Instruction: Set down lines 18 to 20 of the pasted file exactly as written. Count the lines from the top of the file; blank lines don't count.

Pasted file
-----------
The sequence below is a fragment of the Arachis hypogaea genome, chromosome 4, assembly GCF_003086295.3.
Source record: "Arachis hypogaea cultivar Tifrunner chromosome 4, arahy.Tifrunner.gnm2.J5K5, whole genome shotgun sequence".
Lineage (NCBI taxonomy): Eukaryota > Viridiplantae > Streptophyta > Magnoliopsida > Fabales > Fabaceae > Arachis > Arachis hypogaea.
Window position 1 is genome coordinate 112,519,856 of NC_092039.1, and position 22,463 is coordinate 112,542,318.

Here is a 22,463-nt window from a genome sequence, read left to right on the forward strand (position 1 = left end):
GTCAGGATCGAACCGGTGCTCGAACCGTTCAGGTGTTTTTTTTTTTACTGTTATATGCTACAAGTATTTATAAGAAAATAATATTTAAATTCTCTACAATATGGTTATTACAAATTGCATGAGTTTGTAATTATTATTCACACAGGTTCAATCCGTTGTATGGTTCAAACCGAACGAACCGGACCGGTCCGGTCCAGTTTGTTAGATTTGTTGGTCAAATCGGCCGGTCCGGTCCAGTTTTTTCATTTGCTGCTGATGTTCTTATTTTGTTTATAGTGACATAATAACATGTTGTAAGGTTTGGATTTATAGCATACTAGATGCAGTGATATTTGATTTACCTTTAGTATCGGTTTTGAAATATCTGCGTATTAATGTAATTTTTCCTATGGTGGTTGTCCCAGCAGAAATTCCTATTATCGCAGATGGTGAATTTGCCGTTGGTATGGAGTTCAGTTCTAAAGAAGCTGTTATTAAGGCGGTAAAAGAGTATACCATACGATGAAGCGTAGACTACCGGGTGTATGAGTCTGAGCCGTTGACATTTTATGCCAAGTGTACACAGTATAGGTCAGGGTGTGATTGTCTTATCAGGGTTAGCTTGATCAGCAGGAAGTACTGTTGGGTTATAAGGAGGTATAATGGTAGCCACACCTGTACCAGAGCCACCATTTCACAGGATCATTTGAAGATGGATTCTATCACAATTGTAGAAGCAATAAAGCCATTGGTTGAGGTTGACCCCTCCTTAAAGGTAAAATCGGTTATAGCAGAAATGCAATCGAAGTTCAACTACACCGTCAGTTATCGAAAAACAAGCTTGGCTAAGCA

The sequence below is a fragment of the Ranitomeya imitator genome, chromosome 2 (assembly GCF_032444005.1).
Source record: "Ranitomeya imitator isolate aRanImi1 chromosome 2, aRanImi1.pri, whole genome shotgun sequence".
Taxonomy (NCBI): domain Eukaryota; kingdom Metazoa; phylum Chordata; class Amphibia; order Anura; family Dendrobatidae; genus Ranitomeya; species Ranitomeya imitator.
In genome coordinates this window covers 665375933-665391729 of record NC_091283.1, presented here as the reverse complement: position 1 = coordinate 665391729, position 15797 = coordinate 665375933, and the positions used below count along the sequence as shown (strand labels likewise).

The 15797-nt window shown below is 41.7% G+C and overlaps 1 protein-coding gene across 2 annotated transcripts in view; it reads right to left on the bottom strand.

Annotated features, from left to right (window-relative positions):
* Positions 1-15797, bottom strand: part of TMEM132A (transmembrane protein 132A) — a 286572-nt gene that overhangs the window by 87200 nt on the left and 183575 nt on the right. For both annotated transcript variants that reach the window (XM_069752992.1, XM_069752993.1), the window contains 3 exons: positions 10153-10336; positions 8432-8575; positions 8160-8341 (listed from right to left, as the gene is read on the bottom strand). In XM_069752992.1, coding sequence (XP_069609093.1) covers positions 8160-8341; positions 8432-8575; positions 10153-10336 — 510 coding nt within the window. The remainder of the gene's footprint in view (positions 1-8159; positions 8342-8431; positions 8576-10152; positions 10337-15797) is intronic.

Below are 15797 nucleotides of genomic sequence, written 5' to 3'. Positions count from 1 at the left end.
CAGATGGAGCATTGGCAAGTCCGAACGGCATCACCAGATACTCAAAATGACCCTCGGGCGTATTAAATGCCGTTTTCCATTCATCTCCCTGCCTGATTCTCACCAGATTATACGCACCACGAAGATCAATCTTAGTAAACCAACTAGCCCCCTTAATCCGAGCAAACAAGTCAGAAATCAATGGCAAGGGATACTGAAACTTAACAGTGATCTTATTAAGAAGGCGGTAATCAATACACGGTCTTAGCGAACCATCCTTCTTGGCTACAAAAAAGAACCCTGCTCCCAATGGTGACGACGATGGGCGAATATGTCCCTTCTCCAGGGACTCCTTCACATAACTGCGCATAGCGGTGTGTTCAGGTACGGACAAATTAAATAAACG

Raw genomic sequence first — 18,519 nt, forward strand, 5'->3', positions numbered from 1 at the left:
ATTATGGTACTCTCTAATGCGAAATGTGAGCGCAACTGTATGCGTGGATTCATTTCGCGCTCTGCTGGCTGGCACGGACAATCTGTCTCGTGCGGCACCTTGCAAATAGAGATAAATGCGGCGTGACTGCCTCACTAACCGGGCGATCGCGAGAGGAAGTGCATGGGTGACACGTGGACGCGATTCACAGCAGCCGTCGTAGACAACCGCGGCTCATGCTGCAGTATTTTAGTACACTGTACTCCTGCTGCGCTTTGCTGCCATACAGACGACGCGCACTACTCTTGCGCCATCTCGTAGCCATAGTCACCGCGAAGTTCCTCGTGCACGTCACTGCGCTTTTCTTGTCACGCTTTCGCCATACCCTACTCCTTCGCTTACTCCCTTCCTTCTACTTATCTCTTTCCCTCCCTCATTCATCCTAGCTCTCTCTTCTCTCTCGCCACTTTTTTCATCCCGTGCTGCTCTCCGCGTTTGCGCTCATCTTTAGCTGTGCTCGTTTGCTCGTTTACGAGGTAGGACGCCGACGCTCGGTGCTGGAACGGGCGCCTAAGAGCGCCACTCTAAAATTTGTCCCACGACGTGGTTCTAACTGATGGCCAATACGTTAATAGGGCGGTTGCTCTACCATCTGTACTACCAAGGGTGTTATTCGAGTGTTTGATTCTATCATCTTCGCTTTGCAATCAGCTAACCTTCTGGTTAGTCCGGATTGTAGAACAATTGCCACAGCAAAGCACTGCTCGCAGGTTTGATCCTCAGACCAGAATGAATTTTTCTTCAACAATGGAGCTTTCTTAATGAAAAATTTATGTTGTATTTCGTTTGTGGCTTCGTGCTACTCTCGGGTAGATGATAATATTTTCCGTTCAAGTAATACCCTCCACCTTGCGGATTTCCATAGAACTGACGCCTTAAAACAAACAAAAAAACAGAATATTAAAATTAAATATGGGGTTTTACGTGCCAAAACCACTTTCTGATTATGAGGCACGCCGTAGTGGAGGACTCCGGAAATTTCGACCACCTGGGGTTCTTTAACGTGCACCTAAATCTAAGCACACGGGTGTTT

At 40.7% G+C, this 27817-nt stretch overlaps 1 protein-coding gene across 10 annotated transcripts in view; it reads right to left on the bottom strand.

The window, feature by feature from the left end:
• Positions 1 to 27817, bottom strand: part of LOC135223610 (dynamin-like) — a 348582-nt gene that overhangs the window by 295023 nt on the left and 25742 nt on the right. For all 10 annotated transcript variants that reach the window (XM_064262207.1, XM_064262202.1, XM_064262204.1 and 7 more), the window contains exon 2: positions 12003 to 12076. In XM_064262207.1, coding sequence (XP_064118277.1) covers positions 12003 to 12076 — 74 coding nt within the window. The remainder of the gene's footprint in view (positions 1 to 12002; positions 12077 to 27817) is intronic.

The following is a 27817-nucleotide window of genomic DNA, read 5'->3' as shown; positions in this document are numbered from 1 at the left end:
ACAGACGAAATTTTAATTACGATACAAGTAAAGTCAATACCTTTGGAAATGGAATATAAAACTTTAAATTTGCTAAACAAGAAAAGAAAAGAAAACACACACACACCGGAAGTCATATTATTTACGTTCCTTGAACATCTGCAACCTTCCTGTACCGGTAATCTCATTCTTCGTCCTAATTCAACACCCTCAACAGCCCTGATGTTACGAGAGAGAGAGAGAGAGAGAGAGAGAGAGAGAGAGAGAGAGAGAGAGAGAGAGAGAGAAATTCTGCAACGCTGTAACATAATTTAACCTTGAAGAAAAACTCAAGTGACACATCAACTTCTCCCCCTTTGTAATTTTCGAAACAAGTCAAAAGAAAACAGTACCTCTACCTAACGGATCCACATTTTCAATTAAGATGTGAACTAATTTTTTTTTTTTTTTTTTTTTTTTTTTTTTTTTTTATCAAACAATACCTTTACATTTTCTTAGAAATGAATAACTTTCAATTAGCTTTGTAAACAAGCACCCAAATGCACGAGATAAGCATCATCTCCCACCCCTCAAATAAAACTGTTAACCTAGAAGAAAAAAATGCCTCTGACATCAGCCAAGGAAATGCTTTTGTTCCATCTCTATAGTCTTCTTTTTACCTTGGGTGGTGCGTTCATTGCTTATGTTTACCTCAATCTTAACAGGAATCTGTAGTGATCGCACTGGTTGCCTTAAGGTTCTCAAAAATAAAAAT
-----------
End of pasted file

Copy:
At 40.7% G+C, this 27817-nt stretch overlaps 1 protein-coding gene across 10 annotated transcripts in view; it reads right to left on the bottom strand.

The window, feature by feature from the left end:
• Positions 1 to 27817, bottom strand: part of LOC135223610 (dynamin-like) — a 348582-nt gene that overhangs the window by 295023 nt on the left and 25742 nt on the right. For all 10 annotated transcript variants that reach the window (XM_064262207.1, XM_064262202.1, XM_064262204.1 and 7 more), the window contains exon 2: positions 12003 to 12076. In XM_064262207.1, coding sequence (XP_064118277.1) covers positions 12003 to 12076 — 74 coding nt within the window. The remainder of the gene's footprint in view (positions 1 to 12002; positions 12077 to 27817) is intronic.